In classic Anabaptist / Mennonite form Kraybill keys the reintegration of life in the person of Jesus (19), and more specifically the Jesus which appears in the synoptic gospels (10). The Bible is interpreted through the life of Christ; commentaries on the life of Christ (tradition) must conform to the Christ of the gospels. The "Index of Scripture Cited" corroborates this preferential choice for Matthew, Mark, and Luke of the New Testament (200ff). Kraybill masterfully exposits the Jesus story. By page 108 I needed to stop reading and jot a note to myself, "I love the Bible stories! Reading them makes me want to be more generous." Engaging the Jesus of the gospels can lead to conversion and regeneration. The attitude a reader brings to the book will partially dictate the response to the stories of Jesus. Will we be a rich young ruler or Zacchaeus (112-113)? If one approaches Jesus unable or unwilling to relinquish a spiritual block (like a rich young ruler) it may happen that the book will leave a person puzzled or even sad. If one comes looking for salvation of self and world with willingness to eliminate all blocks to following Jesus (like Zacchaeus) it may happen that Kraybill's exposition will give hope and direction. And then again it may leave the reader somewhat bewildered.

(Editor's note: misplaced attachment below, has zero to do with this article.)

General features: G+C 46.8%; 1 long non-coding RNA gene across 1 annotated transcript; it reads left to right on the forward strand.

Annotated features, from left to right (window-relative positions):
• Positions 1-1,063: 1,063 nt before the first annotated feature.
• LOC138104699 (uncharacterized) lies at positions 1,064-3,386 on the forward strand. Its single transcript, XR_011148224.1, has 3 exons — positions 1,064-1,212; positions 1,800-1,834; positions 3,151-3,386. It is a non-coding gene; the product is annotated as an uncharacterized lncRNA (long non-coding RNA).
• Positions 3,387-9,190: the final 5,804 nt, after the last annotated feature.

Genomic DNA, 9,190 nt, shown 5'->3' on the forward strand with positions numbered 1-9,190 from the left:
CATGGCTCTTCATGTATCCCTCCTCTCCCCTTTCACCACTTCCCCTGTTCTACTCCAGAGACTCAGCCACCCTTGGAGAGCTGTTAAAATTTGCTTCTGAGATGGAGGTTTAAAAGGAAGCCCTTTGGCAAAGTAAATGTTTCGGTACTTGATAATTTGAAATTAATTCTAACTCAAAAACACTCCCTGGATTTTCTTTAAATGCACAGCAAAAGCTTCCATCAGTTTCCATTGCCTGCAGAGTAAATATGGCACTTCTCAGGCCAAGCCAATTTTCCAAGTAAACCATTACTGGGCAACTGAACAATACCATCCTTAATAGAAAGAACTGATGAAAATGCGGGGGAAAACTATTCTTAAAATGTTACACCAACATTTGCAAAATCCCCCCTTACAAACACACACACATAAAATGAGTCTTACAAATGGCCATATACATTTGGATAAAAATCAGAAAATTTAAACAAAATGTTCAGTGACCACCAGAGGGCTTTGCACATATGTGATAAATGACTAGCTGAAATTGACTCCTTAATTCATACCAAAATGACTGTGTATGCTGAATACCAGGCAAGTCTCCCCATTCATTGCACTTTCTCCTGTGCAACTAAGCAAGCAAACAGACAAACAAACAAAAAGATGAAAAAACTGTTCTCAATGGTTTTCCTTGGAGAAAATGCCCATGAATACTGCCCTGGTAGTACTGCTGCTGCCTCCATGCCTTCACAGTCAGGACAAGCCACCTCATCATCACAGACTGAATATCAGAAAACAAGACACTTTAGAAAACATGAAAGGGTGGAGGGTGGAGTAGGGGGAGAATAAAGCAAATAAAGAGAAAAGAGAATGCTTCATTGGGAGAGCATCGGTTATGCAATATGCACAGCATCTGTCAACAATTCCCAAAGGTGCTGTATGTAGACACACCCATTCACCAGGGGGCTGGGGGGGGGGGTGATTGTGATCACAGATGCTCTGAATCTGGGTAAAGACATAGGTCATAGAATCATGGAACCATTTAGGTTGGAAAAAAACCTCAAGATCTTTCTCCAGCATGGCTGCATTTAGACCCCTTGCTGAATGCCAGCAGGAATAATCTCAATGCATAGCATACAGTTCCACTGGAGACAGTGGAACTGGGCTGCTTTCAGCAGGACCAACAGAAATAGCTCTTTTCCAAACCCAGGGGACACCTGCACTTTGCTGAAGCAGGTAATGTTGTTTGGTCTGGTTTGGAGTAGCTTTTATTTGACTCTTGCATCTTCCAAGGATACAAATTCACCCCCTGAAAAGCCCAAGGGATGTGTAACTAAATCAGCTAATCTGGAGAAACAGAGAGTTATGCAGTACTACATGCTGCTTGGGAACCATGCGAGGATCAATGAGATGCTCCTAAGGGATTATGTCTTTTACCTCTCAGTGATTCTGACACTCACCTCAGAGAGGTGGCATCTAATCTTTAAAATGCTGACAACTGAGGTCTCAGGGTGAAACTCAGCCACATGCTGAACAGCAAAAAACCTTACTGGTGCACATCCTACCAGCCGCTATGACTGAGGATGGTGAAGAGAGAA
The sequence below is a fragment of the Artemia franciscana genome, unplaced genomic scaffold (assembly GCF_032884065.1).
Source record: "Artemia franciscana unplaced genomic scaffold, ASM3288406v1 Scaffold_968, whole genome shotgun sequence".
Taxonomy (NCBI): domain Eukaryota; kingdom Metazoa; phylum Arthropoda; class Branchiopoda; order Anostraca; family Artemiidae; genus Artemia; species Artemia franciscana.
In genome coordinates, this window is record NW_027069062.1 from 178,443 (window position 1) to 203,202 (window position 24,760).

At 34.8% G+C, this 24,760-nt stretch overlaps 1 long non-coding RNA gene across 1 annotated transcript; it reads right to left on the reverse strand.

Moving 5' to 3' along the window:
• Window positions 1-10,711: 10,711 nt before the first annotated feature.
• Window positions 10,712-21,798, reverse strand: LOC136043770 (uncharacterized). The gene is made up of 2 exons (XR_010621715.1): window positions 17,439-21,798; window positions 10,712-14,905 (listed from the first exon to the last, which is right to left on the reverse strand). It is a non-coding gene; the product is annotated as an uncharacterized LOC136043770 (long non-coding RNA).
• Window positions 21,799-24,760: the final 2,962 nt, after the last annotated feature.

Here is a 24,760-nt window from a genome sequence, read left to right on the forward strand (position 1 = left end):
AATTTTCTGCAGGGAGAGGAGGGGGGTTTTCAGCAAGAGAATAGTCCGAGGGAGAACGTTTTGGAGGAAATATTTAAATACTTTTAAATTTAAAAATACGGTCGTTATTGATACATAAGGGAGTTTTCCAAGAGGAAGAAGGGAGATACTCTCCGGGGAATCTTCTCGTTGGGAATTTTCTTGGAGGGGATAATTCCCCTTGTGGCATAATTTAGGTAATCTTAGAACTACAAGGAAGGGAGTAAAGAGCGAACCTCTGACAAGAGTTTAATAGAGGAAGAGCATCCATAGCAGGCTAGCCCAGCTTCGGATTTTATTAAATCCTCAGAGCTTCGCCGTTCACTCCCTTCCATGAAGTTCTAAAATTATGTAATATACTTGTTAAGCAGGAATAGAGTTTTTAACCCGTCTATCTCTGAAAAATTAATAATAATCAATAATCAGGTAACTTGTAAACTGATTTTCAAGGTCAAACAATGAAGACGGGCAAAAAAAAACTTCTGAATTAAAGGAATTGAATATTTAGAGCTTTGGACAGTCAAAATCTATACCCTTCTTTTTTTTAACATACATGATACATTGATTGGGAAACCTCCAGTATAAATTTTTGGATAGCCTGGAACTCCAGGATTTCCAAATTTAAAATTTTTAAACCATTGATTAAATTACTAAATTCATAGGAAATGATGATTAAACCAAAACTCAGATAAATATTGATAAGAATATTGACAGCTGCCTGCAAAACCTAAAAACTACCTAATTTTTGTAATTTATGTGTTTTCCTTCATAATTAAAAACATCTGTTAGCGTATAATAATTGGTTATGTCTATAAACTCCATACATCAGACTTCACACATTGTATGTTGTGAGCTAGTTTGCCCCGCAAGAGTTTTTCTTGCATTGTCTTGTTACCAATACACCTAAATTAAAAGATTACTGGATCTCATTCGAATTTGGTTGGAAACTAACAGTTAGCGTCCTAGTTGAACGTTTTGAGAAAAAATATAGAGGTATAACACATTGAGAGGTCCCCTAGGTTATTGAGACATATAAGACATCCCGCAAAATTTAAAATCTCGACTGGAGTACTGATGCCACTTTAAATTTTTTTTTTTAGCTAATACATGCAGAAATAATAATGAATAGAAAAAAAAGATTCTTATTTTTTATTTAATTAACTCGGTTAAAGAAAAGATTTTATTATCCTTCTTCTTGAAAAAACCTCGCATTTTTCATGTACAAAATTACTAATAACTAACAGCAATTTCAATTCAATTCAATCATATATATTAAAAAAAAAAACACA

The challenges of Biblical interpretation and application are not new to Kraybill, and he looks to the trusted Anabaptist hermeneutical key of community discernment. The study questions near the back of the book (257-262) are designed for a group study, and they provide an opportunity for conversation on the provocative call of Jesus. This format makes The Upside-Down Kingdom an excellent resource for Christian Education Sunday morning or a mid-week group. The accountability and support of a group study increases the germination rate of the many seeds which the book plants. I would consider coupling The Upside-Down Kingdom with a book centered on spirituality (books authored by Richard Foster, Henri Nouwen, or Wendy Wright are all good choices).
The Upside-Down Kingdom is still bringing people to my church. Earlier this year I greeted a visitor and learned that he was checking us out because "Mennonites have a good reputation". He had worked with a mission agency in Ethiopia and met some Mennonite workers at the Mennonite Guest House in Nairobi, Kenya. They got to talking about their faith traditions and the Mennonite recommended this book to give some insights to Mennonite thinking. Over twenty years later this person sought a Mennonite congregation. I don't know how long he will stay or how well my congregation reflects the high standard of discipleship which Kraybill describes. I hope there still is an upside-down atmosphere among the congregation which has made this pilgrim willing to journey with us. I hope this also for the denomination and for all of Christianity.
Pastor, Faith Mennonite Church